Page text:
A couple of weeks back I shared some of the most useful current (Summer 2015) tools and methods for transferring your Genesis 2 and earlier generation characters, clothing, etc. to the new Genesis 3 female base (and characters built on it: Victoria 7, Eva 7, Bethany 7, Karen 7…).
The store-bought utilities seem to be getting lots of positive feedback in the forum, so those are definitely worth a look. As for the free step-by-step procedures that have been shared for converting your own morphs and textures, I promised to let you know how I got on with these. The verdict? I’ve had success with both. The original posters deserve all the credit so I won’t duplicate their work here, but you can leap on over to their posts with the links below.
Converting Textures: My Experience
The texture conversion process is time-consuming, but the results more than meet my own needs.
While the diffuse textures are the all-important ones to recreate a character’s look, you will want to convert and apply the bump textures too, as using G3F or V7’s bump underneath can result in a mismatch of raised areas for eyebrows or other detail. Ideally, you would also bake the specular textures, but if you apply these you’ll need to side-by-side compare them with the original materials on their intended base so that you can match the settings. If you are aiming at Iray textures, you’ll have an extra step to convert pre-Iray character materials, so will need to have some familiarity with tweaking Iray settings yourself.
Per the advice in j.cade’s thread and my own personal preferences, I simply take eye textures from favourite Genesis 2 characters and tweak them slightly to get the look I want. Make up can be converted like any other diffuse texture file, but it’s often quicker to recreate lipstick only by working on a neutral base and adjusting the diffuse colour and glossiness direct in Studio. Eye makeup and tattoos will of course need to be baked as alternate diffuse textures. As every diffuse texture I’ve baked has needed cleaning up in GIMP to get rid of white spots, I recommend you decide first which makeup options you will use most rather than try to convert them all.
The tricky part of the process for me was the baking. I had plenty of false starts with ‘circular references’ and incomplete baking. I’ve found it easiest to work with the G2F and G3F bases on different Blender layers, only moving them both to the same one for baking.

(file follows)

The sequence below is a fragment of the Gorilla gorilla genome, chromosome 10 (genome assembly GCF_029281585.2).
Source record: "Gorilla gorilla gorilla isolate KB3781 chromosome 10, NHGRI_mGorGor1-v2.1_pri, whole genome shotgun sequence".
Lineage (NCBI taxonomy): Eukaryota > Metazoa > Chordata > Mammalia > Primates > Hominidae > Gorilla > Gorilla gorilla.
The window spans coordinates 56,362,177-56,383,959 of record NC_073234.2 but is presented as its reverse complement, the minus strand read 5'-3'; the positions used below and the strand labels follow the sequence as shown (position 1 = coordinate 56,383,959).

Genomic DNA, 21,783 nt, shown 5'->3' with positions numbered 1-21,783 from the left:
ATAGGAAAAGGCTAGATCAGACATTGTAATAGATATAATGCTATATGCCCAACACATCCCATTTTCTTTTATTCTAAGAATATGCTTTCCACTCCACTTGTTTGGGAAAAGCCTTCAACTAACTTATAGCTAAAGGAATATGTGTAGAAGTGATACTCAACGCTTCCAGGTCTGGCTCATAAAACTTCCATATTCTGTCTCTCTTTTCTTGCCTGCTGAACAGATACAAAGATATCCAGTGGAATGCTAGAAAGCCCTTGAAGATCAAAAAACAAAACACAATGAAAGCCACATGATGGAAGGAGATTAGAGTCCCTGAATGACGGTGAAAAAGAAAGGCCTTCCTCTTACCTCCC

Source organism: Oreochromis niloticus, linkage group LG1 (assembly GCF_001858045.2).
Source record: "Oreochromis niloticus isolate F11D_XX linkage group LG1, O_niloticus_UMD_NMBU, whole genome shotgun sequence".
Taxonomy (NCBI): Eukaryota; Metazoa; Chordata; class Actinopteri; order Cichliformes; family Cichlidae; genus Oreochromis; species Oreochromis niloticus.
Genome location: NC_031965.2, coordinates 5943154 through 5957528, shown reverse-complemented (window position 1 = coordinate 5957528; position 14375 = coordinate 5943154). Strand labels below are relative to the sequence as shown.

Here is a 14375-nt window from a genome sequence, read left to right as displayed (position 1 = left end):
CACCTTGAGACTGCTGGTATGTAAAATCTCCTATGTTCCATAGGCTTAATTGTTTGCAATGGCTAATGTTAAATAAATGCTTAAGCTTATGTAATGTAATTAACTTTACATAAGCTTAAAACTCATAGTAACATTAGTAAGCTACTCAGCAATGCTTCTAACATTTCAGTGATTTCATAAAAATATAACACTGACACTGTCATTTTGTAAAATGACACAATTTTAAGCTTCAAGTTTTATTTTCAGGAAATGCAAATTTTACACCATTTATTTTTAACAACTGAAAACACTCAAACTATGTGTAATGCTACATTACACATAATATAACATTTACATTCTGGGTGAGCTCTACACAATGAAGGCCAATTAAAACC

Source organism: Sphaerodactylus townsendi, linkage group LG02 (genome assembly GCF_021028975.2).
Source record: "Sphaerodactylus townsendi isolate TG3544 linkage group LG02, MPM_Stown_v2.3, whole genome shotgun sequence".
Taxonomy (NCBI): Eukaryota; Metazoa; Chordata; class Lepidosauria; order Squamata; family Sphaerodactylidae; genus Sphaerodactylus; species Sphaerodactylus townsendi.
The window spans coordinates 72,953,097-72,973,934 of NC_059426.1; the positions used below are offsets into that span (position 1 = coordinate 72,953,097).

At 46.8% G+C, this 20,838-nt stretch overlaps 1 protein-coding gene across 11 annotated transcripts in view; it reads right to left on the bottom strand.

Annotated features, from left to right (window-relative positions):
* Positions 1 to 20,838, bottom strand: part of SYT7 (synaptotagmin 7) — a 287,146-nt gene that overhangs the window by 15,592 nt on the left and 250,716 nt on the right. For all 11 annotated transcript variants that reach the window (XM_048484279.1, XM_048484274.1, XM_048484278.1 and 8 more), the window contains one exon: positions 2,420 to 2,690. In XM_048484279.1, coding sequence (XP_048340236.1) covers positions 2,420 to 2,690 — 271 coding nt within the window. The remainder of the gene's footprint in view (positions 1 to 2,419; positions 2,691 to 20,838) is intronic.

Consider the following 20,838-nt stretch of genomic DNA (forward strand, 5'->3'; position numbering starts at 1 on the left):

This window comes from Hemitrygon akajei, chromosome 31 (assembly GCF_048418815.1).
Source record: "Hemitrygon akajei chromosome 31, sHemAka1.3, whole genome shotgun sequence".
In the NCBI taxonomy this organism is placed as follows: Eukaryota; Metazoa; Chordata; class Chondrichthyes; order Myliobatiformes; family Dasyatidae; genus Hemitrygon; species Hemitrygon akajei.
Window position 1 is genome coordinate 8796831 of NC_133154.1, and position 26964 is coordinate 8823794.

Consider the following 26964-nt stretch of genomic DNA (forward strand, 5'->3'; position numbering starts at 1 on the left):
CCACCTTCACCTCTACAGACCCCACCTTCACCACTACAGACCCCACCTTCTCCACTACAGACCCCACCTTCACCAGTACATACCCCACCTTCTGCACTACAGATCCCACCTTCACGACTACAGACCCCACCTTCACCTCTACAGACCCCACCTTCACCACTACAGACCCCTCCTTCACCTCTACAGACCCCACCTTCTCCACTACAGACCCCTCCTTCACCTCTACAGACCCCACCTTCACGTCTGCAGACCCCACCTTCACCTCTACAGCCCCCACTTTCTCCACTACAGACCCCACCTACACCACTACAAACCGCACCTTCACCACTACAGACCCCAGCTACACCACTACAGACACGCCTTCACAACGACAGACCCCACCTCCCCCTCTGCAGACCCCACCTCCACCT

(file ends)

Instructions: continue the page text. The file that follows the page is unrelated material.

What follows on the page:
Update: Forum user ChangelingChick has made it all easier with a very clear, step-by-tiny-step guide to this rather convoluted process. You can find a neat PDF version on Changeling’s site, The Freehold. If you find it useful you can thank ChangelingChick and j.cade over in the Daz 3D forums.
Converting Morphs: My Experience
It might look like there are a lot of steps to morph conversion, but it’s fairly quick and easy once you have your clone base correctly imported. If your geometry does not match (which means you don’t have the exact same vertex count) any morphs you try to load in will fail. It’s easy to make this mistake, but also easy to check morph count in DAZ Studio 4.8 by scrolling down the Node pane and checking the lowest vertex count of the base figure. For example, for Genesis 3 Female it wills say Vertices: 17,418 / 68,744. Your clone needs to match that lower figure, not the higher one. If it doesn’t, go back and check you set the figure to base resolution, zero subdivision, and don’t have anything else visible in your scene when exporting the clone base to an .obj file.
Once you’re sorted there, you’ll soon get into the swing of exporting out and loading in your converted morphs, following the steps in Kattey’s tutorial. You can load in multiple morph files into morph loader pro, just be sure to edit the settings (e.g. reverse deformations) for each one before you click Accept. The process of recreating a custom Genesis 2 character is much quicker than transferring individual morphs.
So far I have converted 37 assorted G2F morphs to G3F, and via G2F another 20 or so Genesis (generation 5) head morphs, many of them male. I’ve also converted many more from Genesis to both G2M and G2F. Realistic people convert well, toons have an eye issue on Genesis 3 and so might be a waste of your time.
My priority was male morphs. I have a whole bunch of excellent head morphs for Genesis, probably most of those available in store to be honest (JoeQuick, Cris Palomino, Blondie999… love them all). At 100% and on a male base, these are uber-masculine. However, mixing them in with G2F or G3F in small amounts can add some realism, taking away that doll look. Sure, a lot of people love the doll look, I like it too for toons, it just depends what your end goal is. Personally for real-world people I love the hand-sculpted female morph packs by artists like Dogz and Cris Palomino that dare to come up with more varied and lifelike concepts of female beauty. However, the male head morphs are fantastic for pushing it even further. Yes, female characters might get all the clothing choices, but males have it all their way when it comes to exciting head morphs.
So, if you want to use some of your favourite Genesis 2 or earlier shapes, characters or textures on Genesis 3, and have some time to spare… give it a go! In the short-term it will save some of your 3D budget and give you a lot more variety for Genesis 3. At least until the character artists break down your resistance with the gorgeous new Genesis 3 characters and DAZ Original figures that are no doubt heading our way in the coming months!